More Evidence Emerges That TV Doesn't Reflect Real Life Diversity

Marcel Ruiz as Alex Alvarez, Rita Moreno as Lydia Riera, and Isabella Gomez as Elena Alvarez in 'One Day At A Time.'
Marcel Ruiz as Alex Alvarez, Rita Moreno as Lydia Riera, and Isabella Gomez as Elena Alvarez in 'One Day At A Time.' (Nicole Wilder/POPTV)

If you have the sense you're seeing fewer women on TV than you encounter in everyday life, a new study by the Nielsen company may offer an explanation.

The study is titled "Being Seen On Screen: Diverse Representation and Inclusion on TV."

Researchers at Nielsen, the company which also provides TV viewership ratings, looked at the top 100 TV shows each in broadcast, cable and streaming, excluding sports, movies and animated shows.

In an analysis of diversity and inclusion among those 300 programs in 2019, Nielsen found women, Native Americans and Latinx people were among the most underrepresented groups relative to their numbers in the general population.

For example, women make up 52 percent of the U.S. population, but they show up onscreen 37.9 percent of the time, according to Nielsen's study. It uses a metric called "share of screen"—the percentage of time members of specific groups appear as recurring cast members—to measure how often TV viewers actually see these types of people.

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The numbers get worse for women over age 50. This group is 20 percent of the population, but only gets 8 percent of screen time. Men over age 50, who are 17 percent of the population, get a 14 percent share of screen time—closer to their actual numbers in real life.

Latinos and non-white Hispanics were among the most underrepresented non-white racial groups—a trend also noted in other studies about diversity in Hollywood.

Nielsen found this disparity was consistent across broadcast, cable and streaming services, drawing a total 5.5 percent of screen time, though they are 18.8 percent of the population.

Native Americans' share of screen time was less than one quarter of their presence in the population, totaling just .4 percent across broadcast, cable and streaming.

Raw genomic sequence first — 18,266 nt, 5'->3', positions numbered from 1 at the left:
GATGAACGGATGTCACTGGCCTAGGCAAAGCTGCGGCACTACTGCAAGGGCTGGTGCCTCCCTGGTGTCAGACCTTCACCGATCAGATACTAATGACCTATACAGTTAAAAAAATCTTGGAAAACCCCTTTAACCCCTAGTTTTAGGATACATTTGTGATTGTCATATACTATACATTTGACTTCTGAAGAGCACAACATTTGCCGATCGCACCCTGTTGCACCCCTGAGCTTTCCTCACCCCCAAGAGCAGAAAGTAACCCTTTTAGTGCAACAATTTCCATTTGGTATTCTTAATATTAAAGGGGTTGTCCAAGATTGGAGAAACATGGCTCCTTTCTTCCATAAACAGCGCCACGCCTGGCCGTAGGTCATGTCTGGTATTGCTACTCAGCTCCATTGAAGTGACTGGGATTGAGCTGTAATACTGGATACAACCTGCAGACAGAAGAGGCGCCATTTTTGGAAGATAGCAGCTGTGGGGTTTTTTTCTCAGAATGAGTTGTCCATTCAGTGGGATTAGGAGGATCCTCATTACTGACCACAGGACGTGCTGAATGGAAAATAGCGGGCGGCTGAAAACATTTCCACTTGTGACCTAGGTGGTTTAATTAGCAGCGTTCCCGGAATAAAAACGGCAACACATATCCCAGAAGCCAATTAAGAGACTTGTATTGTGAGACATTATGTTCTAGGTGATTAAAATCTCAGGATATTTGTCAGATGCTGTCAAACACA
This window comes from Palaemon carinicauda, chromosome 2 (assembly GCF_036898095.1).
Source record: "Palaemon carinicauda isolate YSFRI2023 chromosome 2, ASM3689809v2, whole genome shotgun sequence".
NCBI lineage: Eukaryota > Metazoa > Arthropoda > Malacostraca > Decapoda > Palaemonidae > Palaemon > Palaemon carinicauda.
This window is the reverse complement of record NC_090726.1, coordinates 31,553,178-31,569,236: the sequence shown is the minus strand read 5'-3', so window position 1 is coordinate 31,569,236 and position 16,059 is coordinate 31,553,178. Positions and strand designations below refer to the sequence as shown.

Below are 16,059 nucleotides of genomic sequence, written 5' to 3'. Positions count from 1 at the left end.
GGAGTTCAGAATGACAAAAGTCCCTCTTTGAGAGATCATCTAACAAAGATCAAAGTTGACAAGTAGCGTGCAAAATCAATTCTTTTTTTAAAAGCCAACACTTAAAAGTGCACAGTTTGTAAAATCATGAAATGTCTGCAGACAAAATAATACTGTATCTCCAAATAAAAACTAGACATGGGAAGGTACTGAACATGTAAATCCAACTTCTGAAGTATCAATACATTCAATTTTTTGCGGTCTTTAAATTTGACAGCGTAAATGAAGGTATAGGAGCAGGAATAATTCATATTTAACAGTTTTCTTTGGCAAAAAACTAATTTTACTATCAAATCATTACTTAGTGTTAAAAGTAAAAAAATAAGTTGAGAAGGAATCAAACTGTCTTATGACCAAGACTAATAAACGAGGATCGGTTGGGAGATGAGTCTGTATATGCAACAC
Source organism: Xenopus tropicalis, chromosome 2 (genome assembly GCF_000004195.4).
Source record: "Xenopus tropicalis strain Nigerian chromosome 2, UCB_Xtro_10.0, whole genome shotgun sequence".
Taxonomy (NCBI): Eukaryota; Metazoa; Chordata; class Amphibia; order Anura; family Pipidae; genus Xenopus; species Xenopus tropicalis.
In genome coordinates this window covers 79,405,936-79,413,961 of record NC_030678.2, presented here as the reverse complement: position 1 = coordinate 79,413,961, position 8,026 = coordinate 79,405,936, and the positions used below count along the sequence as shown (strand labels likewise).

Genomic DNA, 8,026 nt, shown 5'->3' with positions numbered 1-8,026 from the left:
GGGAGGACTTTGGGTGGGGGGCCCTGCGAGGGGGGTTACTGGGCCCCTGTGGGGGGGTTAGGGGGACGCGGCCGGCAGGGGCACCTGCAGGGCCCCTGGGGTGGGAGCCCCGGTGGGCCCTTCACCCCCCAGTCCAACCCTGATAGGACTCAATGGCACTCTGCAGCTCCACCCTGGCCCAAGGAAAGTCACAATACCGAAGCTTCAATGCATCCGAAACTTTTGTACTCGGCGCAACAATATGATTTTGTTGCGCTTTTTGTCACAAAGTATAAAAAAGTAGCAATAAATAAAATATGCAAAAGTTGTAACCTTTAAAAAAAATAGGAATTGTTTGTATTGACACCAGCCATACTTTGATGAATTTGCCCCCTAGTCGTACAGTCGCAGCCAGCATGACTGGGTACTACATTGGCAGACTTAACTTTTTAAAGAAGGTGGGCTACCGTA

Black people—whose depictions in media became a focus of concern amid the worldwide reckoning over civil rights this summer—were actually slightly overrepresented with 18.1 percent of screen time, while comprising 14 percent of the population.

Nielsen found a TV landscape where representation has risen for some groups, as the number of media platforms continually increase and viewers look for content that tells their stories.

But overall, many groups who are marginalized in the real world remain underrepresented in media depictions—especially on cable TV, where white characters got 88 percent of screen time, despite comprising 60 percent of the population.

The study doesn't offer many clues as to why the diversity issues play out the way they do. Nielsen, which sells its ratings services to media companies, didn't name specific shows or media platforms which may be among the worst offenders or best performers.

But company officials said the study does indicate areas where inclusion and diversity work should be focused, as the audience demands media depictions which better reflect the world they live in.

"The content we consume should reflect the growing diversity of our country, and we know that diverse audiences look for diverse content," wrote David Kenney, Nielsen CEO and Chief Diversity Officer, in the study's foreword. "As our nation's demographic become more diverse, the call for more authentic content, reflecting real people and real life, is louder than ever."

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